How did Tom Cruise get nominated for that small part in Tropic Thunder? Wasn't he only in it for a few scenes?
Remember, Judi Dench's almost microscopic part in Shakespeare in Love lasted all of eight minutes. She essentially walked onto a set and asked Joseph Fiennes to write a play for Twelfth Night, sending a fine claret shooting out of the noses of literary snobs across the greater Oxford-Cambridge area. Dench won an Oscar.
Moral of the story: It's not about the time on screen. It's about the screen credit. And the ability to shoot claret out of somebody's nose. Onward, with this very special, all-Globes edition of your Burning Q's!
I'm wondering who determines what celebrities go to an awards show like the Golden Globes. If a celeb didn't get an invite, can he or she still attend?
Not the Globes, no. Like the Oscars, the party is invite-only, with studios jockeying for position among the limited number of tables at the Beverly Hills Hotel. The place gets packed on the night of the ceremony. I once watched Nicole Kidman trying to maneuver through the postceremony crowd at the hotel and heard her mutter, "This is like a rock concert."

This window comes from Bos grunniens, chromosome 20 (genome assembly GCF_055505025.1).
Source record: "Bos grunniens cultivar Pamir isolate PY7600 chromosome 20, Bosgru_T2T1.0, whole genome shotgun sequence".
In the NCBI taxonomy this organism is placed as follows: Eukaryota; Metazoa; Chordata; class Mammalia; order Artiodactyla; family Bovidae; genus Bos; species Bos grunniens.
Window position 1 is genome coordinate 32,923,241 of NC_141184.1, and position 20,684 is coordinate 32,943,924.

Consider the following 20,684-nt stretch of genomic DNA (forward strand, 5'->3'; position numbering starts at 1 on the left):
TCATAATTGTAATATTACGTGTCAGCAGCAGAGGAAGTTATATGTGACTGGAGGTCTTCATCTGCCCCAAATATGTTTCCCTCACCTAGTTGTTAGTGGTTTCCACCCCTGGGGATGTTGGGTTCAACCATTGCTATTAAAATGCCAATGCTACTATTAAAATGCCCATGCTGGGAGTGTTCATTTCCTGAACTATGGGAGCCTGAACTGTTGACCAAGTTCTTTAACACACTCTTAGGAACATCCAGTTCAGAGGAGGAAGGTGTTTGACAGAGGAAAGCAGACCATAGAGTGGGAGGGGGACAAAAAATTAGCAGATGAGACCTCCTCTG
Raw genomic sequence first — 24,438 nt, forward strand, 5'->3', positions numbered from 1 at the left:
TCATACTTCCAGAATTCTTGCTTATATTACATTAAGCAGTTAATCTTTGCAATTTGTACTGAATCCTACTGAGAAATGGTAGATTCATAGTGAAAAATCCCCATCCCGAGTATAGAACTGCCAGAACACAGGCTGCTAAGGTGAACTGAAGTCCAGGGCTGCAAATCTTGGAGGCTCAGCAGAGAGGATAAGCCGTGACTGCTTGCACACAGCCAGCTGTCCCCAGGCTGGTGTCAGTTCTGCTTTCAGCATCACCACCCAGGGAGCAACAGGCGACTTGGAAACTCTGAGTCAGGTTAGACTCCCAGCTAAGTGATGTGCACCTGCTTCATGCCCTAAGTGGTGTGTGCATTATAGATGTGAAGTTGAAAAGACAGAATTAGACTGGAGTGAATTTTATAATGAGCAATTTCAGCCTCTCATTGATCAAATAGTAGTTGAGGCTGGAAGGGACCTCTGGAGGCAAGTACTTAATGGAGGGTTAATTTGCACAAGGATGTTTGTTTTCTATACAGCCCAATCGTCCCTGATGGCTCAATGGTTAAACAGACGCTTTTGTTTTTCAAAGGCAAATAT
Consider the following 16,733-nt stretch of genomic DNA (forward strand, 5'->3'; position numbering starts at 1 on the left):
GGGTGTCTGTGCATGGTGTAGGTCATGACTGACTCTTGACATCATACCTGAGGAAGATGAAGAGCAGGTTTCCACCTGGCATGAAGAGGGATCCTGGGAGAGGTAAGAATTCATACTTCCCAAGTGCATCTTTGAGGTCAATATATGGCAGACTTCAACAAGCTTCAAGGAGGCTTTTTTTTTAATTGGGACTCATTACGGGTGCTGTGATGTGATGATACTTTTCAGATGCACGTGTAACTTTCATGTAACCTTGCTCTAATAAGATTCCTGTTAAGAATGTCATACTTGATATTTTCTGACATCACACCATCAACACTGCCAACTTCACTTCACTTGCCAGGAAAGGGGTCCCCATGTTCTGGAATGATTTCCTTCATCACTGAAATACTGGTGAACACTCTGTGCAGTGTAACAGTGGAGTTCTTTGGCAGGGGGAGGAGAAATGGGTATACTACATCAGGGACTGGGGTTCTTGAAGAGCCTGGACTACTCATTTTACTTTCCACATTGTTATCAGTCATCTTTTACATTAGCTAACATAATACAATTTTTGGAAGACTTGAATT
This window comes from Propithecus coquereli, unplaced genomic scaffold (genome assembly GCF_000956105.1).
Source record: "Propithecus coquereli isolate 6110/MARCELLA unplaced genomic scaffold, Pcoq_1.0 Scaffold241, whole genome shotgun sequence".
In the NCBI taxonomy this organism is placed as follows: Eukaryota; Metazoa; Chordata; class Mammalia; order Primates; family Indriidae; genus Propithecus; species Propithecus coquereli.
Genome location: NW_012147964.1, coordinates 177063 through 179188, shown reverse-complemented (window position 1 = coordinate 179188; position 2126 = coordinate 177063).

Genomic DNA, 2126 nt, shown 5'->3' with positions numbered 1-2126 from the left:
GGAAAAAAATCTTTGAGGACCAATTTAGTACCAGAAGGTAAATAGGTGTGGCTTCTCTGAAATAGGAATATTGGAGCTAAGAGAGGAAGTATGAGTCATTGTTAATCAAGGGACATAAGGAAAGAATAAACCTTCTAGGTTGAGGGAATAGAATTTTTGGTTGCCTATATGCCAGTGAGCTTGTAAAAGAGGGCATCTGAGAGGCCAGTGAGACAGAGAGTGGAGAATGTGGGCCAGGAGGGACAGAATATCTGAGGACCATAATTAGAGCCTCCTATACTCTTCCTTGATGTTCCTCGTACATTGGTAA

How is a movie's eligibility determined for awards season? Brad Pitt's movie got a Golden Globe nod when it's not even out yet.
According to Globe rules, any film is eligible that has "been released in the greater Los Angeles area during the qualifying year," meaning January through December. Button is being released later this year. As for how the Globes people managed to see it, here's another rule: "All [Foreign Press Association] members qualified to vote for Golden Globe Awards should be invited to a screening of the eligible film."
What do you think are the chances for animated feature WALL-E to win an Academy Award for best picture? It's my favorite movie of the year.
If the Globes are considered a bellwether for the Oscars—and they are—looks like some bad news. It wasn't nominated for Best Motion Picture, Comedy or Musical. Instead it was shoved into the Golden Globe animated-movie ghetto—a very bad sign.
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